Sometimes I say to myself that it will do for now, and tell myself I’ll revisit it when I’ve finished all the other pages, as presumably by then I’ll be able to see whether it’s standing out as screamingly appalling or whether I barely notice whatever I was disliking about it.
Does every frame need to be perfect?
This train of thought made me look up the phrase ‘perfect is the enemy of good’. I was unsure whether the last word was in fact ‘done’ rather than ‘good’, which I’ve often heard bandied about in work contexts. I’ve always taken the meaning to be that if you worry too much about things being perfect, you’ll never get them finished.
Apparently that thought is better conveyed by a Winston Churchill quote: Perfection is the enemy of progress.
The Wikipedia page on the phrase muses on a few more manifestations of the same concept, like the 80:20 rule: it commonly takes 20% of the full time to complete 80% of a task while to complete the last 20% of a task takes 80% of the effort. Achieving absolute perfection may be impossible and so, as increasing effort results in diminishing returns, further activity becomes increasingly inefficient.
It also quotes from King Lear: striving to better, oft we mar what’s well. This is definitely true of artwork.
And then, finally: economist George Stigler says that “If you never miss a plane, you’re spending too much time at the airport.
I am definitely spending too much time at the airport. The airport… of drawing.
Something that gives me rather guilty encouragement is the number of published graphic novels where the drawing is awful. That’s not to even say the actual novels themselves are awful: it’s definitely true that crude drawings can still carry an excellent story.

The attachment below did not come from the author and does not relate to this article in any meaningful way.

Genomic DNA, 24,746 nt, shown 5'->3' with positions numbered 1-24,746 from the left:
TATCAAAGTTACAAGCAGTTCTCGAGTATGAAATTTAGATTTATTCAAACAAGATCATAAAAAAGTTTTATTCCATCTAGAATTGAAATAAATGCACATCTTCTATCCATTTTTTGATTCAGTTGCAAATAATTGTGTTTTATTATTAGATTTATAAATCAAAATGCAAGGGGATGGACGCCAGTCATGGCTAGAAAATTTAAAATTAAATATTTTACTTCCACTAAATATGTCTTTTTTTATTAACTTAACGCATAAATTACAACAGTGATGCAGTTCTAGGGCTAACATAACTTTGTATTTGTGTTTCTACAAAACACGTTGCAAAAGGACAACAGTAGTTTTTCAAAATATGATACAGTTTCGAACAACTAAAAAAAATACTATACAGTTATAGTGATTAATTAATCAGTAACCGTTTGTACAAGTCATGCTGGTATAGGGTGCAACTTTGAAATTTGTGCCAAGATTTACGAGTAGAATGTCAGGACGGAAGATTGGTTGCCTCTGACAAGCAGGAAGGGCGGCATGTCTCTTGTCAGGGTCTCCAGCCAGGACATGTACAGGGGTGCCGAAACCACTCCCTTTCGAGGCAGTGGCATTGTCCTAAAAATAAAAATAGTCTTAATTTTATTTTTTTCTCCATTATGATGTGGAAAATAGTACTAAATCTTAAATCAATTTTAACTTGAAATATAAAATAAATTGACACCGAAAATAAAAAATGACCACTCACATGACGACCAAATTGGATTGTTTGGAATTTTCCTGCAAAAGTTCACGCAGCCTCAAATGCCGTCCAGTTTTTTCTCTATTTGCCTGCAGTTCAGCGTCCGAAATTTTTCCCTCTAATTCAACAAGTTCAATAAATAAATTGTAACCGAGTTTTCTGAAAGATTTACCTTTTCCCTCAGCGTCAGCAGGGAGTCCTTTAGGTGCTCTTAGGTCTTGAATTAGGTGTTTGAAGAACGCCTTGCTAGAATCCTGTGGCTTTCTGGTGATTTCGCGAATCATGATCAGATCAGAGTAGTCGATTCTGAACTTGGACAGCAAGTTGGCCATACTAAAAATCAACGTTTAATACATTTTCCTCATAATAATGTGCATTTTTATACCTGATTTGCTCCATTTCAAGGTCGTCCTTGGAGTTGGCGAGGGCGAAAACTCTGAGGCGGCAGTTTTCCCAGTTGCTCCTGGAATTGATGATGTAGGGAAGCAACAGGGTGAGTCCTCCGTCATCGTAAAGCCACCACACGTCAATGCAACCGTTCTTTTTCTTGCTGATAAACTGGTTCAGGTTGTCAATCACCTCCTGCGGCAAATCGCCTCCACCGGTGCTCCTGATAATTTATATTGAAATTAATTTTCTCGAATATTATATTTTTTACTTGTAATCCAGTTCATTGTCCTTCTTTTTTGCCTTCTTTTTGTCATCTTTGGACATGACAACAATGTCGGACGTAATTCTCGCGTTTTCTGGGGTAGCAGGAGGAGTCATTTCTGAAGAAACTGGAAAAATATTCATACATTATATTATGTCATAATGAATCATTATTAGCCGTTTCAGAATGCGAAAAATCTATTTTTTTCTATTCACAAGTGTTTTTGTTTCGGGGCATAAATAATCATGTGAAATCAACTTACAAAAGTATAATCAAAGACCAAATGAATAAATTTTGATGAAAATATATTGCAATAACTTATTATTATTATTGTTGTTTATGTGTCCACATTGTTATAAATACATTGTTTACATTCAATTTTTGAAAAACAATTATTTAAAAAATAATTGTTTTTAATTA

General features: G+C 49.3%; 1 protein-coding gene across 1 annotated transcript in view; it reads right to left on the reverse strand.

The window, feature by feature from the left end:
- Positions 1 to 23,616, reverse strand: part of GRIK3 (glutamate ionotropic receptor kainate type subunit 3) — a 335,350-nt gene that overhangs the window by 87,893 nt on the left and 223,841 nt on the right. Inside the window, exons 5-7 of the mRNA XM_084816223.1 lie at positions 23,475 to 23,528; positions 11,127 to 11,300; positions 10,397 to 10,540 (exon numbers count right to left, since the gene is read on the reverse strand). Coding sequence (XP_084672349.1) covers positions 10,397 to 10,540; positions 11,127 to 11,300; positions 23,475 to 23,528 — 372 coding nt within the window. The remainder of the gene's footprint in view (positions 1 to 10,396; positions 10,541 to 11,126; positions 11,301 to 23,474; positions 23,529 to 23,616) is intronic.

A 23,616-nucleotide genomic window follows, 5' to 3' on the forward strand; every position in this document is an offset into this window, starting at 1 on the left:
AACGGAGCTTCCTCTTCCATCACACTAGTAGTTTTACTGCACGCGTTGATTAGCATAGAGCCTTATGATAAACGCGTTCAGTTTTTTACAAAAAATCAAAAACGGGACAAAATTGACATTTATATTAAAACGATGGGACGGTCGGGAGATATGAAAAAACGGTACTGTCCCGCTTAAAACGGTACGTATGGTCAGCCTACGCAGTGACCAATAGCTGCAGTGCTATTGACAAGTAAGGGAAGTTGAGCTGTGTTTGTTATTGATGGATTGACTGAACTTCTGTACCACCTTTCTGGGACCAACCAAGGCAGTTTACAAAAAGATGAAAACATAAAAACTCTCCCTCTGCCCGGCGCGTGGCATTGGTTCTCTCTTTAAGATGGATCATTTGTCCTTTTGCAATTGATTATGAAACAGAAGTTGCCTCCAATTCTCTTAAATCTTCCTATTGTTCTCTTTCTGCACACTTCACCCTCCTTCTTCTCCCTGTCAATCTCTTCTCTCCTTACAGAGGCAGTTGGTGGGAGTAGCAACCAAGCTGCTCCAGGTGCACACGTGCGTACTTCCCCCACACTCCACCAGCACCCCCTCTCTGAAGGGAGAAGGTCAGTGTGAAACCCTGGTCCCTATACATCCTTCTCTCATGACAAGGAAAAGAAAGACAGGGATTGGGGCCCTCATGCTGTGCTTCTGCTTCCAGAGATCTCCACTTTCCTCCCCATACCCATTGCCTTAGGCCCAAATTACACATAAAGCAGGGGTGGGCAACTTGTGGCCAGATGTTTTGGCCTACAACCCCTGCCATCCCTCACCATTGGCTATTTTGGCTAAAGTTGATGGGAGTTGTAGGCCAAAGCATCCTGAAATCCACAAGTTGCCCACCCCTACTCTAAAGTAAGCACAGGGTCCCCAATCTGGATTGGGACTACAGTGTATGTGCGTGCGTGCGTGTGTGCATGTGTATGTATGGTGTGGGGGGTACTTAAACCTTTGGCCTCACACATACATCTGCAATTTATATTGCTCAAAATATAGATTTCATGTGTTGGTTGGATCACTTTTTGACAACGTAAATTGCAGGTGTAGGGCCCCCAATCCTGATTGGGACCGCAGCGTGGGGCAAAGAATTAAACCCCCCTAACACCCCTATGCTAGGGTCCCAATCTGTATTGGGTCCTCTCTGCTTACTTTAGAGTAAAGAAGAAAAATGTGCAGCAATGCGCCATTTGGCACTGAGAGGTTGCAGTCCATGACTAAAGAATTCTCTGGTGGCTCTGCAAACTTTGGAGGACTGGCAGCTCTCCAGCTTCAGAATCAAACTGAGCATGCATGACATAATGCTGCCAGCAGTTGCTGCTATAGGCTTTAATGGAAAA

Meanwhile, Satin and Tat is taking so long that my drawing skills are improving while I go along. Like many, I suspect, I didn’t even know what I couldn’t do until I got better at doing it.
In other comics news, my daughter brought home a second hand copy of a Peanuts paperback, in the same vintage Coronet edition I used to have as a kid.
“I’m going to start saying ‘rats‘ when I’m annoyed”, she told me. To my mind, this is an entirely positive development.
I’ve been accepted on the Artquest Activism and Social Change Salon. Since I know little more about it than what I’m hoping it will be, it’s a bit of a leap in the dark. Each of the 3 hour sessions is in the evening, and involves being online after I’ll already have done a full working day of just that, so it’d better be worthwhile! I’ll report back after the 16th.
I do know that the first session features a talk from these people, which is certainly promising.
And I pitched three ideas to the Nib‘s food issue. Two of my pitches relate to stories I’ve heard through work. It’s a bit of an ambition to make artwork around the more human interest side of my job, so I kind of hope one of them will be accepted. The third is good too though!
I should definitely draw all the idea I pitch that don’t get picked up and turn them into a zine. One day.